Pro-regime media said Assad’s forces had captured the town of Saida, some 10 km east of Daraa city. An opposition command center said on Twitter that the regime’s attempts to storm the town were being resisted after it was struck with “dozens of Russian air raids,” barrel bombs and rocket barrages. 
The two-week-old attack has taken a chunk of opposition territory northeast of Daraa city, where some fighters surrendered. The Observatory said 150 civilians have been killed.

Assad ascendant
For the president, the Daraa campaign holds out the prospect of reopening the Nassib crossing with Jordan, a vital trade artery. Once Daraa is captured, the campaign is expected to move into the Quneitra area closer to the Golan frontier.
Recovering the frontier with the Golan Heights is also important to Assad, reestablishing his status as a frontline leader in the conflict with Israel, which sent reinforcements to the Golan frontier on Sunday.
Pro-regime TV said Thursday’s bombardment had targeted the southern parts of Daraa, a city long split between rebels and the army, and the towns of Saida, Al-Nuaima, Um Al-Mayadan and Taiba.
Its correspondent said the troops  aimed to drive southwards through the area immediately east of Daraa city, where opposition territory narrows to a thin corridor along the Jordanian border.
This would split the territory in two.
The troops have been trying for days to reach the Jordanian border in the area immediately west of Daraa, but had not succeeded in attempts to storm an insurgent-held air base there, the opposition command center Twitter account said.
Fleeing civilians have mostly sought shelter along the frontiers with Israel and Jordan, which is already hosting some 650,000 Syrian refugees. Both countries have said they will not open their borders, but have distributed some supplies inside Syria.
Southwest Syria is a “de-escalation zone” agreed last year by Russia, Jordan and the US to reduce violence.
Near the start of the regime’s offensive, Washington indicated it would respond to violations of that deal, but it has not done so yet and rebels said it had told them to expect no American military help.
For the anti-Assad opposition, losing the southwest will reduce their territory to a region of the northwest bordering Turkey and a patch of desert in the east where US forces are stationed near the border with Iraq and Jordan.
Assad now controls most of Syria with help from his allies, though a large part of the north and east is in the hands of Kurdish-led militia backed by the US.

(With Reuters & AFP)


Daesh militants kill 7 US-backed fighters in Syria: commanders

Updated 26 March 2019
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Daesh militants kill 7 US-backed fighters in Syria: commanders

  • Manbij is a former Daesh stronghold that is now ruled by a military council affiliated with the Syrian Democratic Forces
  • Daesh has vowed to carry out revenge attacks against the SDF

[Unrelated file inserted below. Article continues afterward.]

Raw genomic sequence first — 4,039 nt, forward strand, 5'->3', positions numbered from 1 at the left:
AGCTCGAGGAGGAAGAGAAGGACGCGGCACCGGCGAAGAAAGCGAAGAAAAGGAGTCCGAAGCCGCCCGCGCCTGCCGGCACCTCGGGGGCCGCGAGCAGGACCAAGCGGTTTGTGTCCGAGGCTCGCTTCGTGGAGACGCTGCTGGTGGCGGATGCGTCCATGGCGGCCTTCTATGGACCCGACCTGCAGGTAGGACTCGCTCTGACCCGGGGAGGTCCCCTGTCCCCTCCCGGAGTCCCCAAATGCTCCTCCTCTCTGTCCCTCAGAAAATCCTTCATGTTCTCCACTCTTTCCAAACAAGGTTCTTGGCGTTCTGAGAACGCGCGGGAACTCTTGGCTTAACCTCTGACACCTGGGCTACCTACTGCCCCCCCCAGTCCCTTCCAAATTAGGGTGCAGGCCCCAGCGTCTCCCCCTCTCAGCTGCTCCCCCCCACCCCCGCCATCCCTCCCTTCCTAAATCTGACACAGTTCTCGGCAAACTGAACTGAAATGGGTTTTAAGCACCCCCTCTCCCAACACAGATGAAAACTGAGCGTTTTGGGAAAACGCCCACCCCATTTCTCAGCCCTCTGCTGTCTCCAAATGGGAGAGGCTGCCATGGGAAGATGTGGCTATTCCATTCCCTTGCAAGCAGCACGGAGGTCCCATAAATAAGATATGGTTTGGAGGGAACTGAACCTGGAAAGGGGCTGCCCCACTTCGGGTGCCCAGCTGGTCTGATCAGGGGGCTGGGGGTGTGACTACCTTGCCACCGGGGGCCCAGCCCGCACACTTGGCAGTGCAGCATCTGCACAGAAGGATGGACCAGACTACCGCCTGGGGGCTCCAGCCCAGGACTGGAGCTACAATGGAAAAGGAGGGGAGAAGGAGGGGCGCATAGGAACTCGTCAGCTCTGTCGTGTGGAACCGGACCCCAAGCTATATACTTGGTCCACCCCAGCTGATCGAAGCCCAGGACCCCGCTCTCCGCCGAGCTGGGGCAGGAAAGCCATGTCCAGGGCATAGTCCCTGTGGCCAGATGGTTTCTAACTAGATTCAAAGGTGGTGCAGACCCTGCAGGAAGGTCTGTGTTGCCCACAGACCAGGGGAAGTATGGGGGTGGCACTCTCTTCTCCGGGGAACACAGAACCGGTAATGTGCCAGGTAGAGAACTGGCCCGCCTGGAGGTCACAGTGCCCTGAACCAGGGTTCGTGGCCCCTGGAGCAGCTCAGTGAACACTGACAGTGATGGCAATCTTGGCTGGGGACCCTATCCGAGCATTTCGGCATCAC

BEIRUT: Daesh militants killed seven US-backed fighters in the northern Syrian city of Manbij, its military council said on Tuesday, days after the group’s “caliphate” was declared defeated.

Daesh has claimed the Manbij attack. Manbij is a former Daesh stronghold that is now ruled by a military council affiliated with the Syrian Democratic Forces (SDF), the US-backed Kurdish-led alliance which declared victory over Daesh in its last redoubt in eastern Syria on Saturday.
At around midnight (2200 GMT) on Monday, gunmen opened fire at fighters manning a checkpoint at the entrance to the city, killing seven, the council said.

“The caliphate’s soldiers attacked a checkpoint ... west of Manbij city last night,” said a statement published on the group’s social media channels.
Council spokesman Sherfan Darwish earlier said it could be a revenge attack by Daesh sleeper cells.
“After the victory over IS, we have entered the phase of sleeper cells,” Darwish said.
“These sleeper cells are being activated and carrying out attacks but we will foil their operations.”
The Syrian Observatory for Human Rights, a Britain-based monitor of the war, said the attack was probably the work of Daesh, which would make it “the first attack of its kind” since the SDF declared the defeat of the caliphate last week.
Observatory head Rami Abdul Rahman said it was also the bloodiest attack in Manbij since January 16, when 19 people, including four US service personnel, were killed in a suicide bombing claimed by Daesh.
Daesh has vowed to carry out revenge attacks against the SDF for the six-month offensive which culminated in the militants’ defeat in the village of Baghouz, close to the Iraqi border, on Saturday.
The Observatory said hundreds of SDF members had been killed in attacks believed to have been carried out by Daesh sleeper cells since August.
Manbij is also a major point of contention between the Kurds, who lead the SDF, and neighboring Turkey, which is deeply opposed to their autonomous administration in northeastern and parts of northern Syria.
The city is one of the few areas west of the Euphrates that remains under Kurdish influence after Turkish troops and their Syrian rebel allies overran the Kurdish enclave of Afrin in March last year.
In December, Ankara threatened to launch a new offensive to dislodge the People’s Protection Units (YPG) — the Kurdish force that forms the backbone of the SDF — from the entire length of the border.
The YPG is considered a terrorist group by Ankara because of its links to the Kurdistan Workers Party (PKK), the outlawed rebel group that has fought a deadly insurgency for self-rule in southeastern Turkey since 1984.